Budget 2023-24: Sitharaman must balance pre-poll compulsions with fiscal challenge

The government cannot let go of the revenue mobilisation efforts to maintain the growth momentum

Getty Images
Getty Images

KR Sudhaman

As is the practice, there is a demand galore before the 2023-24 budget for tax sops, whether justified or not. Finance Minister Nirmala Sitharaman has a difficult task cut out for her as she may have to address some of the genuine demands this time as it will be the last full-fledged budget of the BJP-led Narendra Modi government before the Lok Sabha polls in April-May 2024.

As it is, Sitharaman will have to make a tight rope walk to balance the growth momentum with inflation, though the slowdown is still at uncomfortable levels, partly triggered by the global economic situation.

Also, with recessionary trends in Europe and the difficult geo-political situation arising out of the prolonged Russian-Ukraine war, the Indian industry expects some handholding with exports growth not expected to be that buoyant.

While every section of the society expects some sops or others as all were badly hit during the two years of COVID, none is willing to understand government’s difficulty in raising more resources to meet their demand.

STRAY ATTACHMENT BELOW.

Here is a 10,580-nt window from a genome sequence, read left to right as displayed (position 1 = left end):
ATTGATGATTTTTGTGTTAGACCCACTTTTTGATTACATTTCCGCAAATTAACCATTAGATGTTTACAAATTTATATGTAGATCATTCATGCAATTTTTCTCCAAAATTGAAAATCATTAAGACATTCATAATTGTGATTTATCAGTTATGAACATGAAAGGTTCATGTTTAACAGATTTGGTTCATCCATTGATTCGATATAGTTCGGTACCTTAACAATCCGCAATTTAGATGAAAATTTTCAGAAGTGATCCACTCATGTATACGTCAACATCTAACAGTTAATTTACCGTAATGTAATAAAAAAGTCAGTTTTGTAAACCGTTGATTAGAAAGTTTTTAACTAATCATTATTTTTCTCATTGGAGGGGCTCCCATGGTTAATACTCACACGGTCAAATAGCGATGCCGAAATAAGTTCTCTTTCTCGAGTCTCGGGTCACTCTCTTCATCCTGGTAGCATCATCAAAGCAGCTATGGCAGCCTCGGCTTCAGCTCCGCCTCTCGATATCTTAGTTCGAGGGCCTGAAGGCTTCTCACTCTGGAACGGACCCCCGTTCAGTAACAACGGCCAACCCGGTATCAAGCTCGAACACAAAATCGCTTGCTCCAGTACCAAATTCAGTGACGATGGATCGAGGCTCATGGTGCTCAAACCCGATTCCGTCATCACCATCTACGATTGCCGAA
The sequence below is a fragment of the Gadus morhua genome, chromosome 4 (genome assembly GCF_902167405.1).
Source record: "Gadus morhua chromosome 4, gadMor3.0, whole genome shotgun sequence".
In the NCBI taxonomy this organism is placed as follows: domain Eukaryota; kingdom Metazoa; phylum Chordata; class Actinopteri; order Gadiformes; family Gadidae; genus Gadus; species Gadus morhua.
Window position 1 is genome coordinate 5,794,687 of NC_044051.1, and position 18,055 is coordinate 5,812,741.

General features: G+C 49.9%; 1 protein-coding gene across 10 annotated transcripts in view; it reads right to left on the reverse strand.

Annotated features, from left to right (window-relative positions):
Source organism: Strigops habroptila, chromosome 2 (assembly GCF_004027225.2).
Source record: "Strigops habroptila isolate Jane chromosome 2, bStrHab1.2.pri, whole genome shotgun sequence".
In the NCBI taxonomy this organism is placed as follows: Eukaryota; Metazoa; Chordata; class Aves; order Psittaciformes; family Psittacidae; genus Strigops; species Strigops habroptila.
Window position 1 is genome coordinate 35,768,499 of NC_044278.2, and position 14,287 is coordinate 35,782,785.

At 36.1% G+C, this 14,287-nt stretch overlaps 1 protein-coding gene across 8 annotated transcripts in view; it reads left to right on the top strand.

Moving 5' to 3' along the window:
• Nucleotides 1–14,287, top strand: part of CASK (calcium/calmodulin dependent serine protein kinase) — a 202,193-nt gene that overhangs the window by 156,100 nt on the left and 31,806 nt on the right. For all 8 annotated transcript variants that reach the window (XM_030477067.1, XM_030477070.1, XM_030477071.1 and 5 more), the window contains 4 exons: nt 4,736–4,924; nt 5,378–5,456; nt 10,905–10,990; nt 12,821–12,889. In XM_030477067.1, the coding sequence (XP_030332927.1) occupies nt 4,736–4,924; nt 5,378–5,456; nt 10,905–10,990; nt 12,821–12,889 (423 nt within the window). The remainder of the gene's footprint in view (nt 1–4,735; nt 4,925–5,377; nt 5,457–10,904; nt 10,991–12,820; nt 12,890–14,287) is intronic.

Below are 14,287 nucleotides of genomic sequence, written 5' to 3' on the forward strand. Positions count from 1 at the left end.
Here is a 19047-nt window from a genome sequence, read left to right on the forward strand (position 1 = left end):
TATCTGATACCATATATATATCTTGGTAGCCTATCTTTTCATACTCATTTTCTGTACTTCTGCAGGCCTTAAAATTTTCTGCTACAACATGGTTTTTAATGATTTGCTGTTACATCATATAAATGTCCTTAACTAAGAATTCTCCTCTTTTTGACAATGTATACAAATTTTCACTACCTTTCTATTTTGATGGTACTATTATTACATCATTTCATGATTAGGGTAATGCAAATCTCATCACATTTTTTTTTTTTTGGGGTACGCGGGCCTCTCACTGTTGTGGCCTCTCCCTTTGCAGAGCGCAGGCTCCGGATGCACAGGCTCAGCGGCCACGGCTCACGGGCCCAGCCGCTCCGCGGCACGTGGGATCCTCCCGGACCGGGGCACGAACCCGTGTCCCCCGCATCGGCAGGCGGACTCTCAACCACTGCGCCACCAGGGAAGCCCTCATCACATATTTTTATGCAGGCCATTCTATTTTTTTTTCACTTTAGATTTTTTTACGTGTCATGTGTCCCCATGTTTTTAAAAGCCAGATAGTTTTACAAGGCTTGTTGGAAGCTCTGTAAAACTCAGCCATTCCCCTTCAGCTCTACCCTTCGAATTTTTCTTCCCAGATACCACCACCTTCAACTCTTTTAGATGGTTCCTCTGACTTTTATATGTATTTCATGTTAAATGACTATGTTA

In view of the impending elections, the Finance Minister cannot afford to be harsh, particularly to the middle-class, the chunk of whom formed a major constituency of the ruling BJP. Certainly, the BJP government, or for that matter any government, does not have a magic wand or a milch cow to mop up additional revenue to present a please all budget.

Some genuine concerns may be met partially, but the government cannot let go of the revenue mobilisation efforts in the wake of the need to bring about fiscal prudence, to meet the high food, fertiliser and fuel bills and more importantly the need to push up public expenditure to maintain the growth momentum.

India’s tax-GDP ratio is still much lower than advanced economies. But high growth gave some room for tax mobilisation efforts. This year, both indirect and direct tax collections are buoyant.

In the COVID years, direct and indirect tax collections grew by around 40 per cent at over Rs 27 lakh crore in 2021-22. In 2023 till now, the overall growth has been good with the government mopping up over 85 per cent of budget estimates till December 2022. The direct tax collection has increased nearly by 25 per cent, while indirect tax by around 20 per cent. This trend is quite healthy. But revenue mop up efforts from disinvestment is not that encouraging so far.